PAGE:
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SF424
Application for Federal Assistance

DATE: July 9, 2009

APPLICANT: Joel Grus
CONTACT: your.religion.is.false -at- gmail.com

NAME OF FEDERAL AGENCY: National Institutes of Health

DESCRIPTIVE TITLE OF PROJECT:

“Don’t Go Chasing Waterfalls”: Religious Implications of Hydrological Phenomena

ESTIMATED PROJECT FUNDING: $30 million

ARE HUMAN SUBJECTS INVOLVED? yes
ARE VERTEBRATE ANIMALS USED? yes
DOES THIS PROJECT HAVE A POTENTIAL IMPACT ON THE ENVIRONMENT? yes
DOES THIS PROJECT HAVE SPIRITUAL IMPLICATIONS? oh god yes

PRINCIPAL INVESTIGATOR: Joel Grus

POSITION/TITLE: Author, Your Religion Is False

DOES THE PROPOSED PROJECT INVOLVE HUMAN EMBRYONIC STEM CELLS?

It does now!

RESEARCH PLAN

SPECIFIC AIMS:

To investigate the effect on god-belief of human exposure to various hydrological phenomena.

BACKGROUND AND SIGNIFICANCE:

Over the past decade, Canadian/American indie rock supergroup The New Atheists have been steadily producing books arguing that the god of the Christian bible (among other gods) doesn’t really exist. Although the biological sciences seem to provide unambiguous support for this view, it is possible that god willing some of the other sciences may countervail.

PRELIMINARY STUDIES:

In 1977, Francis Collins (who is the new director of your agency, but please don’t let that sway your opinion) was hiking in the Cascades, when he came across a waterfall frozen into three streams. As this reminded him of the Trinity, he fell on his knees in the dewy grass and devoted himself to Jesus Christ. So far this experiment has never been replicated.

RESEARCH DESIGN AND METHODS:

We will collect a large assortment of scientists and randomly assign them to visit hydrological features, including aquifers, beaches, catadupae, drainage basins, endorheic basins, flood plains, infiltration basins, losing streams, percolation trenches, riparian zones, streams, and waterfalls. (I, for instance, will be randomly assigned to the “beach” treatment.)

Each scientist will be measured both before and after his trip using the Dawkins Scale of Religiosity, after which we will use some type of computer (which we will purchase with the grant money) to make graphs and play Minesweeper draw conclusions.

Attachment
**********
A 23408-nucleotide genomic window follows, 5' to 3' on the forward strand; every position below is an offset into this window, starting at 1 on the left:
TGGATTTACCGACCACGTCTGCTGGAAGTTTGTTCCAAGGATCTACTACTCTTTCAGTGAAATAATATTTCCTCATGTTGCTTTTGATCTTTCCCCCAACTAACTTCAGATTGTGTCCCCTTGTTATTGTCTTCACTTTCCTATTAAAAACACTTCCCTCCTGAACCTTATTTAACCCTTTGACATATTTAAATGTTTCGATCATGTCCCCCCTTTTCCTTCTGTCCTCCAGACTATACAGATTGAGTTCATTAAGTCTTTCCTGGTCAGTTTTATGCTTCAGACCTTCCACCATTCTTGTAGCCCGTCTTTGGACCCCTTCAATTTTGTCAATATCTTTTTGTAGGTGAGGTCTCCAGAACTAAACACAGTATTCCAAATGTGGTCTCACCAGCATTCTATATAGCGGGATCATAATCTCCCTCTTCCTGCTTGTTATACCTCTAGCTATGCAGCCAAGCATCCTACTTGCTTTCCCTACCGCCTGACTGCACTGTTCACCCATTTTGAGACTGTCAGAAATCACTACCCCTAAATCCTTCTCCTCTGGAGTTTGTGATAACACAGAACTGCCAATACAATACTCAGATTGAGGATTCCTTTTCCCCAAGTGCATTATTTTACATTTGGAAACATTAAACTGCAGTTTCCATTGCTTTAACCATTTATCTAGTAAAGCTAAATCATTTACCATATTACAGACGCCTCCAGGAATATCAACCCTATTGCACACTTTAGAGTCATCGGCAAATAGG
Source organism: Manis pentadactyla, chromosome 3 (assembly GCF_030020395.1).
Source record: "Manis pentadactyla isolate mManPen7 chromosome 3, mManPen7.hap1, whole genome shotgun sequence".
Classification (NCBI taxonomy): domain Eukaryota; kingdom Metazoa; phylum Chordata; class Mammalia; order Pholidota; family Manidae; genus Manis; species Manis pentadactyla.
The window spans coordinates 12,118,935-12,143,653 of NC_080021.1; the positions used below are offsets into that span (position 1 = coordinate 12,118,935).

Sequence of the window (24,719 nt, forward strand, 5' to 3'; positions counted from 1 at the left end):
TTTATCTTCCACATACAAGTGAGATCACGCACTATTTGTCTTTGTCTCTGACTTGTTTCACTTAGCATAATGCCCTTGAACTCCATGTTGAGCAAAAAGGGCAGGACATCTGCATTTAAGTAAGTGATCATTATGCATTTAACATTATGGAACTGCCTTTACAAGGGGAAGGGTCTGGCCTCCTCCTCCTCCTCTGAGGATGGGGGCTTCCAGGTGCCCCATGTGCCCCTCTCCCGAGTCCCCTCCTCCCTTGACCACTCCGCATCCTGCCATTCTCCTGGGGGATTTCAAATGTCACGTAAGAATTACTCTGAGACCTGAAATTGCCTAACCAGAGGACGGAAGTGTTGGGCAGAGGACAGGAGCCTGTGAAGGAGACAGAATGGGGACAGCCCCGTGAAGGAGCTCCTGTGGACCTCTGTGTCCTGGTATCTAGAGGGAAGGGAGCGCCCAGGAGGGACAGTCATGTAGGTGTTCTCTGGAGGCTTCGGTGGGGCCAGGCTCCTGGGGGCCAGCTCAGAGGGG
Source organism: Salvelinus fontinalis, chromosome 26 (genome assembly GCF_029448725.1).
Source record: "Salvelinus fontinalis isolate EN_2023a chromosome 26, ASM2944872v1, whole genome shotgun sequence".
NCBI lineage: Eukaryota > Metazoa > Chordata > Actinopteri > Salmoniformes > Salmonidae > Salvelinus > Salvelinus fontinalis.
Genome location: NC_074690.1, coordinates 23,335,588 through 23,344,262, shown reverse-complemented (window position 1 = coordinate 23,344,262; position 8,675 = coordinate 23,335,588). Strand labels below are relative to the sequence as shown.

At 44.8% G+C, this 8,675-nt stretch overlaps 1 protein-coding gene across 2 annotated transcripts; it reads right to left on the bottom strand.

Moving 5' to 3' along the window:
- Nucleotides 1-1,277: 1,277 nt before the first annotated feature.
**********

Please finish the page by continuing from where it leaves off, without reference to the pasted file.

Based on the results of this first experiment, we will repeat on a larger scale, expanding the subject pool to include non-scientists, monkeys, kangaroos, and human embryonic stem cells.

If all goes well, I think we can get our work published in one of the InterVarsity Press science journals. We’d also present at some of the Campus Crusade science conferences, of course. And we’d be happy to facilitate inclusion of our results in the science curriculum in Texas.

OTHER FUNDING:

We’ve also applied to the BioLogos Foundation for funding. If you could put in a good word for us with Director Collins, that would be just swell!

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If (like me) you’ve been busy wringing your hands over the fact that we live under a form of government in which the majority gets to tell the minority what to do, you may have missed the news that our good friend Francis Collins, the brains behind BioLogos, is in line to be the next Director of the NIH.

Sure, his bio is a bit iffy in parts:

Collins coined the term “BioLogos” to describe the conclusions he had reached about how life (Bios) came about through God’s speaking it into being (Logos); in that sense DNA can be considered metaphorically as God’s language.

Nonetheless, I have high hopes for this appointment, as it likely means that the current (boring) NIH website will get spruced up with thought-provoking, BioLogos-y questions. For example: